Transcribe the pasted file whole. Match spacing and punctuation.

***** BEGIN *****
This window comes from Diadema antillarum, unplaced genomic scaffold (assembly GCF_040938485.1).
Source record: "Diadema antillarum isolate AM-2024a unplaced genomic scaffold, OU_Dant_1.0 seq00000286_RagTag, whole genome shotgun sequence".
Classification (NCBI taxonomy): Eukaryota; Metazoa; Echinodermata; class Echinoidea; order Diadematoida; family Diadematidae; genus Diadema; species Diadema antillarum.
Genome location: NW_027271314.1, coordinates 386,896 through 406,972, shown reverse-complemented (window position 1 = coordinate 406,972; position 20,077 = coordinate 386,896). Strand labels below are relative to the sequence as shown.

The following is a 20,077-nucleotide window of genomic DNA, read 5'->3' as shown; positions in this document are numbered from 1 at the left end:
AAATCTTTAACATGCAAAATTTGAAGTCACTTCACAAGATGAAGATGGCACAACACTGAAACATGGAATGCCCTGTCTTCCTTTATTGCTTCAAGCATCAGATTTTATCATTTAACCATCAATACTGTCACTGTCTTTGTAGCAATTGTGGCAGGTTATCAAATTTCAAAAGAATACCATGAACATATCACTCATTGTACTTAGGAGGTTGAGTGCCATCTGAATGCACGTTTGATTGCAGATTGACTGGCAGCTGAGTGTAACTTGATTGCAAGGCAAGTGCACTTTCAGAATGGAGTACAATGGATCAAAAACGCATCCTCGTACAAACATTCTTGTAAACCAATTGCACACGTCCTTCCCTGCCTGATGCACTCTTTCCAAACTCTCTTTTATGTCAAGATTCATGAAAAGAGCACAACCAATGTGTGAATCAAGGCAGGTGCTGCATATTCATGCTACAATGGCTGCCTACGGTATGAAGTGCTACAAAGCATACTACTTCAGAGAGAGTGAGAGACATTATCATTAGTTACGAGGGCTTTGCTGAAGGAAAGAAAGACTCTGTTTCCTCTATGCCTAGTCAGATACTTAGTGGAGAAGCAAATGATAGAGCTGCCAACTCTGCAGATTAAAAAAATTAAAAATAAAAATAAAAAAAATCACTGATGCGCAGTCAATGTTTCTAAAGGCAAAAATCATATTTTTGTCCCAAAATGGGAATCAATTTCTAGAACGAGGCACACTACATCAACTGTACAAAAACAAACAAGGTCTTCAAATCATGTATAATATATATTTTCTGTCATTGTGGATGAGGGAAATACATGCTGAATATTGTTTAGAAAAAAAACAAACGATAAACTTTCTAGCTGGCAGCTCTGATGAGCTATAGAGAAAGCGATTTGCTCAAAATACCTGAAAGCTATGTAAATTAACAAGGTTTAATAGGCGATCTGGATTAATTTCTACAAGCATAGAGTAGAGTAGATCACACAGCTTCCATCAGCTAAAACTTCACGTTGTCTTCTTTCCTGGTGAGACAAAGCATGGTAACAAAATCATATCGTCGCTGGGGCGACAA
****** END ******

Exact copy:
This window comes from Diadema antillarum, unplaced genomic scaffold (assembly GCF_040938485.1).
Source record: "Diadema antillarum isolate AM-2024a unplaced genomic scaffold, OU_Dant_1.0 seq00000286_RagTag, whole genome shotgun sequence".
Classification (NCBI taxonomy): Eukaryota; Metazoa; Echinodermata; class Echinoidea; order Diadematoida; family Diadematidae; genus Diadema; species Diadema antillarum.
Genome location: NW_027271314.1, coordinates 386,896 through 406,972, shown reverse-complemented (window position 1 = coordinate 406,972; position 20,077 = coordinate 386,896). Strand labels below are relative to the sequence as shown.

The following is a 20,077-nucleotide window of genomic DNA, read 5'->3' as shown; positions in this document are numbered from 1 at the left end:
AAATCTTTAACATGCAAAATTTGAAGTCACTTCACAAGATGAAGATGGCACAACACTGAAACATGGAATGCCCTGTCTTCCTTTATTGCTTCAAGCATCAGATTTTATCATTTAACCATCAATACTGTCACTGTCTTTGTAGCAATTGTGGCAGGTTATCAAATTTCAAAAGAATACCATGAACATATCACTCATTGTACTTAGGAGGTTGAGTGCCATCTGAATGCACGTTTGATTGCAGATTGACTGGCAGCTGAGTGTAACTTGATTGCAAGGCAAGTGCACTTTCAGAATGGAGTACAATGGATCAAAAACGCATCCTCGTACAAACATTCTTGTAAACCAATTGCACACGTCCTTCCCTGCCTGATGCACTCTTTCCAAACTCTCTTTTATGTCAAGATTCATGAAAAGAGCACAACCAATGTGTGAATCAAGGCAGGTGCTGCATATTCATGCTACAATGGCTGCCTACGGTATGAAGTGCTACAAAGCATACTACTTCAGAGAGAGTGAGAGACATTATCATTAGTTACGAGGGCTTTGCTGAAGGAAAGAAAGACTCTGTTTCCTCTATGCCTAGTCAGATACTTAGTGGAGAAGCAAATGATAGAGCTGCCAACTCTGCAGATTAAAAAAATTAAAAATAAAAATAAAAAAAATCACTGATGCGCAGTCAATGTTTCTAAAGGCAAAAATCATATTTTTGTCCCAAAATGGGAATCAATTTCTAGAACGAGGCACACTACATCAACTGTACAAAAACAAACAAGGTCTTCAAATCATGTATAATATATATTTTCTGTCATTGTGGATGAGGGAAATACATGCTGAATATTGTTTAGAAAAAAAACAAACGATAAACTTTCTAGCTGGCAGCTCTGATGAGCTATAGAGAAAGCGATTTGCTCAAAATACCTGAAAGCTATGTAAATTAACAAGGTTTAATAGGCGATCTGGATTAATTTCTACAAGCATAGAGTAGAGTAGATCACACAGCTTCCATCAGCTAAAACTTCACGTTGTCTTCTTTCCTGGTGAGACAAAGCATGGTAACAAAATCATATCGTCGCTGGGGCGACAA